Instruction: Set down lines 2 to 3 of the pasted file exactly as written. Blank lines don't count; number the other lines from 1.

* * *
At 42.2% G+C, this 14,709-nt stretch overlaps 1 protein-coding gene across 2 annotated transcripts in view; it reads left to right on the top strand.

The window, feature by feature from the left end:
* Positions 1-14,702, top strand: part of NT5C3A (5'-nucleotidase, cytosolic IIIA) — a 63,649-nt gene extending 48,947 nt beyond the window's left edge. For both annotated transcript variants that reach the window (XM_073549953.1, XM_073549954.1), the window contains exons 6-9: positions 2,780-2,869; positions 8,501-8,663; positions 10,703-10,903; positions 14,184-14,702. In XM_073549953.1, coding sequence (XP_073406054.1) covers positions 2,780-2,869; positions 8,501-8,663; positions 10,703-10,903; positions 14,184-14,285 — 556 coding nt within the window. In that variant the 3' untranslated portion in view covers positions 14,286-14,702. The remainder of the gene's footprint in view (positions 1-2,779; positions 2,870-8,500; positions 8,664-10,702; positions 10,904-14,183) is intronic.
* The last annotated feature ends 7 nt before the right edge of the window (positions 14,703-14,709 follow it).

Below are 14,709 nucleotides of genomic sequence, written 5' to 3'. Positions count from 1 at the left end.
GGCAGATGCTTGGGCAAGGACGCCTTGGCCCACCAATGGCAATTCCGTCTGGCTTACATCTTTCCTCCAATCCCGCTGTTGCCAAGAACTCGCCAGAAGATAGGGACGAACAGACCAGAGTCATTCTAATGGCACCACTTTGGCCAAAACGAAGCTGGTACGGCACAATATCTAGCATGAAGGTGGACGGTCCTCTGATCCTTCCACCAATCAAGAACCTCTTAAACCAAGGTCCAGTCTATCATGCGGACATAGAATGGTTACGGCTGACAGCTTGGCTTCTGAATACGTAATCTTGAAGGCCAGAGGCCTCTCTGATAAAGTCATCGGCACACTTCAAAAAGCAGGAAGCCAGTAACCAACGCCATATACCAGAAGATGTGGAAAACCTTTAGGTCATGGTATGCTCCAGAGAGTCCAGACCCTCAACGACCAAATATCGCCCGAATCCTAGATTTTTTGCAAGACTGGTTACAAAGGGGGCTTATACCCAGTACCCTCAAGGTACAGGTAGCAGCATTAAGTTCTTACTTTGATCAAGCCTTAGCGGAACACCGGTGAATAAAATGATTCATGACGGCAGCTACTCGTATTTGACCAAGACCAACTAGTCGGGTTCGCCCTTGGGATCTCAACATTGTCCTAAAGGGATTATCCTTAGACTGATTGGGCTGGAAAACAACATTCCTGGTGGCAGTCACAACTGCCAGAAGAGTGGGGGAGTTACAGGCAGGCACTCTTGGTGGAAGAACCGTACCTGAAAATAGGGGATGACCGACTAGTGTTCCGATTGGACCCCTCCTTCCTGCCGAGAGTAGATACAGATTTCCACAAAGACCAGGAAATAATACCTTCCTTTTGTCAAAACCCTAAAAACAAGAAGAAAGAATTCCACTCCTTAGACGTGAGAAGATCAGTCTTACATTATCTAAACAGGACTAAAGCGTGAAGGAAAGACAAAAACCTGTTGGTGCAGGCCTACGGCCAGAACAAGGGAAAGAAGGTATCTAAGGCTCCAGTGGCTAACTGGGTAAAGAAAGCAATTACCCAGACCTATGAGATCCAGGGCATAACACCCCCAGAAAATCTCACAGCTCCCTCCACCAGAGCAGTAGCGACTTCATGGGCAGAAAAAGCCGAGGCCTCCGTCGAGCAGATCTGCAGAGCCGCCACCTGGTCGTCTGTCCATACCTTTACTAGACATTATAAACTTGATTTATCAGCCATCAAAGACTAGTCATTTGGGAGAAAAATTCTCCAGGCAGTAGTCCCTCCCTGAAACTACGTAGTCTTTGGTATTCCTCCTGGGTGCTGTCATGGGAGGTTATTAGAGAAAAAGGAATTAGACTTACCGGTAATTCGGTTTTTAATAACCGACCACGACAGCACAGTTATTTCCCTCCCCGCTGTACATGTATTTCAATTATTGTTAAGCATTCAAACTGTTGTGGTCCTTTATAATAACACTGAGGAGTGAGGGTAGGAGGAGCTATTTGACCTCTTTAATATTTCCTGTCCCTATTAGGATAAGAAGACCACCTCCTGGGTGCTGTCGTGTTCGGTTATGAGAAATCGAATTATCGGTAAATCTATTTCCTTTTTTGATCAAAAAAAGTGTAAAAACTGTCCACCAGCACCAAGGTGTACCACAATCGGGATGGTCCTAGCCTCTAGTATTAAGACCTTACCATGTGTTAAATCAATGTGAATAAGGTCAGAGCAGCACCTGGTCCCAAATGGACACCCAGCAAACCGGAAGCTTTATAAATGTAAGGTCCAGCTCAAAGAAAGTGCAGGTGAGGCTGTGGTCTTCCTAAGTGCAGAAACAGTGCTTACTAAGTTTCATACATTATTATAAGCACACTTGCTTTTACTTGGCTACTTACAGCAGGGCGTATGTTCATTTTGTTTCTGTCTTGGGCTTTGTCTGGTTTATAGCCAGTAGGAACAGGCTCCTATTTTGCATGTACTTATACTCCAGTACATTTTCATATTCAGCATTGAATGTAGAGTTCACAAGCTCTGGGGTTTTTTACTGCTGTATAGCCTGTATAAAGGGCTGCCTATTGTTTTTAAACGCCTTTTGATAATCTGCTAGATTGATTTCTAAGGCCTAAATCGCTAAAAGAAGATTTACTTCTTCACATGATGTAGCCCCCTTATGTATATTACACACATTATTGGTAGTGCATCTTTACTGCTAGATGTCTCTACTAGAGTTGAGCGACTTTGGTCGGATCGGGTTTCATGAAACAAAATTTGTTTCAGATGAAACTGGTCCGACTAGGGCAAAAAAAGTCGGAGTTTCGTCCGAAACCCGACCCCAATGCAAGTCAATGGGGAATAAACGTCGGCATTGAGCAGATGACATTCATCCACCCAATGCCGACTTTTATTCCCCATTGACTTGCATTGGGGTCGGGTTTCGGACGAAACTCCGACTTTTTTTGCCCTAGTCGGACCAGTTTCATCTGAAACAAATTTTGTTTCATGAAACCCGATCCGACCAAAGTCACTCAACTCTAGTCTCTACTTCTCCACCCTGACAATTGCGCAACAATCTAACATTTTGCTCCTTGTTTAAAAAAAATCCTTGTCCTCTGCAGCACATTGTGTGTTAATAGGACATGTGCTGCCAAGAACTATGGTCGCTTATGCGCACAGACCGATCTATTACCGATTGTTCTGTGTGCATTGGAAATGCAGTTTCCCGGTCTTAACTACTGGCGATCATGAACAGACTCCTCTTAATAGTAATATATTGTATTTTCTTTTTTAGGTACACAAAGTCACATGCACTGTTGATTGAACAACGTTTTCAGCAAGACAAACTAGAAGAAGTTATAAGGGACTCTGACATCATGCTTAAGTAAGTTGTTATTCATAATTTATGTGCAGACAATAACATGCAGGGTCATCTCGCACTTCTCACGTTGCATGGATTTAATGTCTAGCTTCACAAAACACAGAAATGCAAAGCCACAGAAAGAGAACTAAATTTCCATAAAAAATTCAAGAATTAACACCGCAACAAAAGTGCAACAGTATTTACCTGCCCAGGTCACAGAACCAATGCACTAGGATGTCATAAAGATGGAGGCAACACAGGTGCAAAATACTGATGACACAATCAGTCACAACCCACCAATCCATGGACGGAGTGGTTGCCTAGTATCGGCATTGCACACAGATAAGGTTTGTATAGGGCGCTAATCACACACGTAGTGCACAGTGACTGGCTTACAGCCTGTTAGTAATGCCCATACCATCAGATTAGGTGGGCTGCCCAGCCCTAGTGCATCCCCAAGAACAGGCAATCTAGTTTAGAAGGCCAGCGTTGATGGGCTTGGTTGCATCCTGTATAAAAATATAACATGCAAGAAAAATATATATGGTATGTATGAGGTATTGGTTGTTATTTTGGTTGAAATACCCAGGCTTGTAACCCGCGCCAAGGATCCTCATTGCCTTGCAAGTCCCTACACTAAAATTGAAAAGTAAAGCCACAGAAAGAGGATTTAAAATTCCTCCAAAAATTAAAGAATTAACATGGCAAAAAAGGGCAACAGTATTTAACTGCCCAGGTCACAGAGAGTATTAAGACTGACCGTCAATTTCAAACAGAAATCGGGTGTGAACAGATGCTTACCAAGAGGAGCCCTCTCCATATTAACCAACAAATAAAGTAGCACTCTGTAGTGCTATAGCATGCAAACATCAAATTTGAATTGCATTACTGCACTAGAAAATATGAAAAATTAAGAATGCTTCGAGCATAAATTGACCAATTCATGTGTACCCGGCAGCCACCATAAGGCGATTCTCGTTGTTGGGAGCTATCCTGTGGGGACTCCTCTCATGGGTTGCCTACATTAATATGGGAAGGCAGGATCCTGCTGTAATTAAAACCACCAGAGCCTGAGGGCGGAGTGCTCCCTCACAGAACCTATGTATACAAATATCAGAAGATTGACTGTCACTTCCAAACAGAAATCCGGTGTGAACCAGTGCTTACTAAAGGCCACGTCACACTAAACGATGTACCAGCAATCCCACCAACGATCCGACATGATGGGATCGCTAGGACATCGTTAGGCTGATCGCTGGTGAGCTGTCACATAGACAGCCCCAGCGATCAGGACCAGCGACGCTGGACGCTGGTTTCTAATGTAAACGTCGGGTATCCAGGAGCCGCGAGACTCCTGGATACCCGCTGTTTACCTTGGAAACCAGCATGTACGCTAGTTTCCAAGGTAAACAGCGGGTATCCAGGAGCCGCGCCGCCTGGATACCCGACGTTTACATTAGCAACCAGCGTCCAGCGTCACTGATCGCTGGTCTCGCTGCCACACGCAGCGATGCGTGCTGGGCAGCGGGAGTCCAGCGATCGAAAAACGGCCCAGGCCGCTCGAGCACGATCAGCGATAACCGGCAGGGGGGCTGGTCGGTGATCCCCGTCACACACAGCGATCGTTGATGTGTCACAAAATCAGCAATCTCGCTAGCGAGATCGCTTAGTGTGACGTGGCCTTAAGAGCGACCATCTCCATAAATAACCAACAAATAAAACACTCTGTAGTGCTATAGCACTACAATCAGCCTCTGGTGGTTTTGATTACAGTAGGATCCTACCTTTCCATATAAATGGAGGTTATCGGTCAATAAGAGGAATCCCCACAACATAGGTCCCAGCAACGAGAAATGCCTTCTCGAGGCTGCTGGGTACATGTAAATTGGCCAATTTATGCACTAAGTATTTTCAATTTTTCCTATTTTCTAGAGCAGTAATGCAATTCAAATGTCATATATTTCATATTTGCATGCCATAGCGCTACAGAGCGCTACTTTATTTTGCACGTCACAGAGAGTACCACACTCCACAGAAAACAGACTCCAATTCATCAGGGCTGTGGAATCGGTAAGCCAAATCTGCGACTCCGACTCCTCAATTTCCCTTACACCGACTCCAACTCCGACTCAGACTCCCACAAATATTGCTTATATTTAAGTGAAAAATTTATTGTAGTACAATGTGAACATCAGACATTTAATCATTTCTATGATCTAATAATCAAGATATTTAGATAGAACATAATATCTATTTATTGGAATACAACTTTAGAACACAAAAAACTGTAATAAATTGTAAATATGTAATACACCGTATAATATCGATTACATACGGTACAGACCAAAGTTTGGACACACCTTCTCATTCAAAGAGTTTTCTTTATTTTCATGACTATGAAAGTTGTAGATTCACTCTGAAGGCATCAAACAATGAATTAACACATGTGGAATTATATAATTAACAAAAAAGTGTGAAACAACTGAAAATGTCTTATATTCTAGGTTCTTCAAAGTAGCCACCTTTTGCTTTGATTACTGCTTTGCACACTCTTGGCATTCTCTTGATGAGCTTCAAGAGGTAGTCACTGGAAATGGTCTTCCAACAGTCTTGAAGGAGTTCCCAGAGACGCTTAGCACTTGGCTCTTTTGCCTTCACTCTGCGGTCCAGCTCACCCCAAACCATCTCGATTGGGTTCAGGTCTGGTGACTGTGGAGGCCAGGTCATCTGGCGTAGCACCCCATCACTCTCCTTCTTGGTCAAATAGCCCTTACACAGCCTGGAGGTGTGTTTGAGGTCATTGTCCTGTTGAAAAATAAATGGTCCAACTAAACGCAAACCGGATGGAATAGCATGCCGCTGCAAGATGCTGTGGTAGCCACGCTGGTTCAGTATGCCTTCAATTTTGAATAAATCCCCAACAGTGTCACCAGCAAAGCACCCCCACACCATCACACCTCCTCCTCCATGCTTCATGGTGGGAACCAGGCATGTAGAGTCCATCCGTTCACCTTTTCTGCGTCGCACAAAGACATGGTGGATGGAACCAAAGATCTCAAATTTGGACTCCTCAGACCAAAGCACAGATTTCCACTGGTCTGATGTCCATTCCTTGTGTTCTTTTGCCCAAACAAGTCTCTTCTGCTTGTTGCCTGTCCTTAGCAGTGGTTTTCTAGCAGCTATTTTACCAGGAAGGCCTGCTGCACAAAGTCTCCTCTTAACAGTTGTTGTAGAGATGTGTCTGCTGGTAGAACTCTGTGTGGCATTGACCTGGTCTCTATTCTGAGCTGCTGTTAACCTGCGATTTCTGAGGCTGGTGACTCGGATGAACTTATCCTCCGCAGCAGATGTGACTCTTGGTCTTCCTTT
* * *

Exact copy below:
The window, feature by feature from the left end:
* Positions 1-14,702, top strand: part of NT5C3A (5'-nucleotidase, cytosolic IIIA) — a 63,649-nt gene extending 48,947 nt beyond the window's left edge. For both annotated transcript variants that reach the window (XM_073549953.1, XM_073549954.1), the window contains exons 6-9: positions 2,780-2,869; positions 8,501-8,663; positions 10,703-10,903; positions 14,184-14,702. In XM_073549953.1, coding sequence (XP_073406054.1) covers positions 2,780-2,869; positions 8,501-8,663; positions 10,703-10,903; positions 14,184-14,285 — 556 coding nt within the window. In that variant the 3' untranslated portion in view covers positions 14,286-14,702. The remainder of the gene's footprint in view (positions 1-2,779; positions 2,870-8,500; positions 8,664-10,702; positions 10,904-14,183) is intronic.